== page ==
Monday, November 21, 2011

Turkey Day with the Neighbor Man

So, I've finally cemented my Thanksgiving Day plans, minions.  And, wouldn't you know it, but I'm spending the afternoon dining with the Neighbor Man and his family.  Now, some of you fun folks may remember the Neighbor Man from Monday Funday posts of old, but if you don't, or for those of you that are new to this little corner of Hell, you can get the Neighbor Man details here, here, and here.

When the invite came to spend this joyous holiday with the Neighbor Man, I readily agreed.  It has been a few months since I've seen him, because even though I call him the Neighbor Man, he does not live next door but a good forty-minute drive away.  After hanging up with his wife, my mother called.  During the course of our conversation, she asked me what I was doing for T-day, and I filled her in on my invite to the Neighbor Man's house.

She grew very quiet for a second in which I feared that my phone had somehow dropped her call.  Then, she took a deep breath, and asked in a voice on the verge of riotous laughter, "Are you sure that's a good idea?  Don't you remember what he did to the turkey the last time he wanted to cook Thanksgiving dinner?"

And, it all came flooding back, peeps.  The thoughtfully prepared place settings.  The wonderful aromas of holiday food wafting through the house.  The cranberries.  The stuffing.  The potatoes.  The dinner rolls.  The green bean casserole.

And the turkey, that we were all too afraid to eat.

You see, minions.  Back then, Neighbor Man worked for Generous Motors, and in addition to the top dollar pay, excellent benefits package, and cushy hours, the company also gave its employees a free turkey the day before Thanksgiving every year.  Great idea, right?  Of course.  But, in Neighbor Man's hands, it was just another day of hijinks and shenanigans.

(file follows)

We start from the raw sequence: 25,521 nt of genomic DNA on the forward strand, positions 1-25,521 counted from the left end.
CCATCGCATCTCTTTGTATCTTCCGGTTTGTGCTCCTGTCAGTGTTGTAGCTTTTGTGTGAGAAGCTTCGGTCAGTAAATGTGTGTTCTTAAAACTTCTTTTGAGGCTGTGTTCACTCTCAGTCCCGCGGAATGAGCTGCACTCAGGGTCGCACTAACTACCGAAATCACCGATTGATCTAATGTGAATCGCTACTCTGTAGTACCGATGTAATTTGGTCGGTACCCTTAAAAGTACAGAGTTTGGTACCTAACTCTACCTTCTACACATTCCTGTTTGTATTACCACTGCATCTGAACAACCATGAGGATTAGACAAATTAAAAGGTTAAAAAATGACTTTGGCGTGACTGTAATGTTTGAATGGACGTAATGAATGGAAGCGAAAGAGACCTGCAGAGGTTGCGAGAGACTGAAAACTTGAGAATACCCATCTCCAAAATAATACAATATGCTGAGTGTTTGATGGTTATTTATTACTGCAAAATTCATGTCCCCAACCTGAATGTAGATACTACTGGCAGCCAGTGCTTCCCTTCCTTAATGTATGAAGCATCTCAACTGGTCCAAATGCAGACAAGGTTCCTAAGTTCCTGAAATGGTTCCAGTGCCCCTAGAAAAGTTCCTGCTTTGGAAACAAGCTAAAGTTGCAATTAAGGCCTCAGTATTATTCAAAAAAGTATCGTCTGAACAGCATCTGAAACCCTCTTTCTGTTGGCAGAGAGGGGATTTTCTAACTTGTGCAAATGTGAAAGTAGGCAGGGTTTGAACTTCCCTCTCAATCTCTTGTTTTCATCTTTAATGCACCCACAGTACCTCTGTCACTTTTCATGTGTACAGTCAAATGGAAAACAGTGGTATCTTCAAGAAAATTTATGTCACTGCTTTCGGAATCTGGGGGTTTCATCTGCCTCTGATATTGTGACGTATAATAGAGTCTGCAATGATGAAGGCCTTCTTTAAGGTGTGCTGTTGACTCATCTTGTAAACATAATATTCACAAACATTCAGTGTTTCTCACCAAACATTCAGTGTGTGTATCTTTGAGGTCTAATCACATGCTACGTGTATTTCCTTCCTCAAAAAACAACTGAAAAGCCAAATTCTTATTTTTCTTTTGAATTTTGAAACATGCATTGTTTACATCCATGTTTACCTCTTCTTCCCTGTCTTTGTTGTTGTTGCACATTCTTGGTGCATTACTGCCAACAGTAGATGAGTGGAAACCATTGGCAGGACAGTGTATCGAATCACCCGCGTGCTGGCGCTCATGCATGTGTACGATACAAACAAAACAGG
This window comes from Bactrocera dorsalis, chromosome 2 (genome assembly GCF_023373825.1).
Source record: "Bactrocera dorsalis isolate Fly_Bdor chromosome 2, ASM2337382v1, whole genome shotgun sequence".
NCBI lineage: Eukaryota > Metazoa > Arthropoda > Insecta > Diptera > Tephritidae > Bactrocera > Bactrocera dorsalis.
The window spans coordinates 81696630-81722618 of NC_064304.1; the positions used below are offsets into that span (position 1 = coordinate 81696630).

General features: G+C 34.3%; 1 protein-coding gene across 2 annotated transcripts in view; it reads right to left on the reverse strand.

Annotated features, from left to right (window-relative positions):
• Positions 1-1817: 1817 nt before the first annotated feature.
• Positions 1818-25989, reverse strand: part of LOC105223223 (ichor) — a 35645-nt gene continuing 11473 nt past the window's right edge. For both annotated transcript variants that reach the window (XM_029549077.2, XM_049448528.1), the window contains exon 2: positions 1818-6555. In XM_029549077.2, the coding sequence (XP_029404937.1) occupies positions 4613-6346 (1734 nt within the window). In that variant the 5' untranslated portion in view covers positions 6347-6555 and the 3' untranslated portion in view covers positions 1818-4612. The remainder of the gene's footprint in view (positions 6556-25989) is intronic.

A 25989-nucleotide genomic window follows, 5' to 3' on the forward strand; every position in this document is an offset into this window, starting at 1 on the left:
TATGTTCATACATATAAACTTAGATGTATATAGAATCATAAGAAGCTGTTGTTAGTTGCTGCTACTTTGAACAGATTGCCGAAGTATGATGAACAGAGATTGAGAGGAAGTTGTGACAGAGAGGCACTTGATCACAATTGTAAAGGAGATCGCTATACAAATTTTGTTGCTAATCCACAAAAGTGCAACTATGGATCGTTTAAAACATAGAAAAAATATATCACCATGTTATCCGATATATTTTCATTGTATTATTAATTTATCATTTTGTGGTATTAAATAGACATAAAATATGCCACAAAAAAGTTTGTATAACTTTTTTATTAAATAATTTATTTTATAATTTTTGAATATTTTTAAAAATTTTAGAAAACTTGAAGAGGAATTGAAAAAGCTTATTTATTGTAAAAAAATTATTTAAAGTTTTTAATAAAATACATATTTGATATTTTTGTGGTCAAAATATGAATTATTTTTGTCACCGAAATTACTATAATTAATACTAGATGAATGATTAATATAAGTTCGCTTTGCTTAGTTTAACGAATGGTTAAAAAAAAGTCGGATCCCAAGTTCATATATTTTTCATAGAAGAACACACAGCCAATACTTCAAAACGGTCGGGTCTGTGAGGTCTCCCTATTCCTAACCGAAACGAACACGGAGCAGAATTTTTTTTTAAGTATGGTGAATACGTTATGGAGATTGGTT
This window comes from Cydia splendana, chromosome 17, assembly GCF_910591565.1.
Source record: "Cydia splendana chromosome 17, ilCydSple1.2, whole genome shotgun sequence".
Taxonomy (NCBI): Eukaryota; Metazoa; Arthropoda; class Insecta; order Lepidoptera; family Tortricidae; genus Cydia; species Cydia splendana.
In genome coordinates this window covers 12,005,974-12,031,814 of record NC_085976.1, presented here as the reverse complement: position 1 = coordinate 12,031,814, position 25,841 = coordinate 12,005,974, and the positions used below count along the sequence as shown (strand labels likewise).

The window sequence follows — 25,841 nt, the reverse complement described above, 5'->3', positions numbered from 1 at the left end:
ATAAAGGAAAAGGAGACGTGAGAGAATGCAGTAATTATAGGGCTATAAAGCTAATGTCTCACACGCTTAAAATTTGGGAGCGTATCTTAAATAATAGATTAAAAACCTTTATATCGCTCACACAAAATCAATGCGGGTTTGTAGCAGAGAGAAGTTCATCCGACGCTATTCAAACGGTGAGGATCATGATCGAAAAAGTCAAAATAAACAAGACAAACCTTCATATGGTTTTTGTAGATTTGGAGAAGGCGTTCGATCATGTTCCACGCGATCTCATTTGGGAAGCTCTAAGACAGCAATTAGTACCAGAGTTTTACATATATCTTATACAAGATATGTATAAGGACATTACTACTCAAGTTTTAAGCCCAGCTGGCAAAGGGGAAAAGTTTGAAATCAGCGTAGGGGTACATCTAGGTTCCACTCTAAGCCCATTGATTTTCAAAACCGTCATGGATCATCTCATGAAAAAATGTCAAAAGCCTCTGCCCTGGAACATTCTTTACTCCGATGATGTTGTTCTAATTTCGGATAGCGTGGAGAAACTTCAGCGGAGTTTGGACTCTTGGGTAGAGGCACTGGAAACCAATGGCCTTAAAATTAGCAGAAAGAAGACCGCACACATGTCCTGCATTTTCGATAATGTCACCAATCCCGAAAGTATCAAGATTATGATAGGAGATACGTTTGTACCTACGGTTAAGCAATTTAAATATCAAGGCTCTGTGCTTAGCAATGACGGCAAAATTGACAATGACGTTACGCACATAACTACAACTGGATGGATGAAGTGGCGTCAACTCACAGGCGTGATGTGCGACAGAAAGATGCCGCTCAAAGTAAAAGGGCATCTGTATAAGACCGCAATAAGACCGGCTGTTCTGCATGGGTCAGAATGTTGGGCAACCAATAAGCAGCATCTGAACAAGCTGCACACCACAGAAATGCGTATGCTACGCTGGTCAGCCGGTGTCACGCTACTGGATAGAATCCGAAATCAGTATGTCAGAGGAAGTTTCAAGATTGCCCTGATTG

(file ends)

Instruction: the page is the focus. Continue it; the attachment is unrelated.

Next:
Because the turkey came to him completely frozen.  This is where things went from normal to slightly left of center.  Oh, who am I kidding? It was down-right weird, even by Neighbor Man standards.

Neighbor Man came straight to our house after work, walking through the door with a wide grin plastered across his face, and the turkey tucked under one arm like it was a fifteen pound football.  He sat down at the table and placed the turkey in front of him.

"What's the turkey for, Neighbor Man?"  Dad asked.

"Instructions say it has to be thawed a day to a day in a half in advance," he responded, seriously.  "I figure it'll thaw out better if it's with me."  He then proceeded to put the turkey inside his coat and zip it closed. 

No one ever argues with the Neighbor Man's logic.

Shortly there after, Mom, Dad and the Neighbor Man all decided to go out for a little night on the town.  It was the day before a holiday after all, which meant Dad had the next day off.  Why not have some fun?  So, off they went.  Mom.  Dad.  Neighbor Man...and the turkey.

What happened next I only ever heard about, since my brother and I were too young to be included in the barhopping.  Suffice it to say, I heard tell of many crimes against turkey happening that night.  Turkey beatings.  Turkey massages.  Wrapping the turkey up in Neighbor Man's coat, WITH Neighbor Man in it too.  More turkey beatings. 

At long last, someone mentioned to Neighbor Man that perhaps the best way to thaw said turkey was to take it home and put it in a pot of cold water overnight.  Neighbor Man, at his wits end with frozen turkey, took this advice, and yes the bird was thawed in time for cooking.  But, with all the trauma inflicted upon said turkey, no one could bring themselves to eat the bird.  And, we never let Neighbor Man host Thanksgiving dinner again.

Will I go over to Neighbor Man's house for dinner this year?  Of course!  ...er...but I might have a few questions for him as to how the bird was prepared before I dig into the feast.  I've got my fingers crossed that Neighbor Man's wife cooked the meal this year.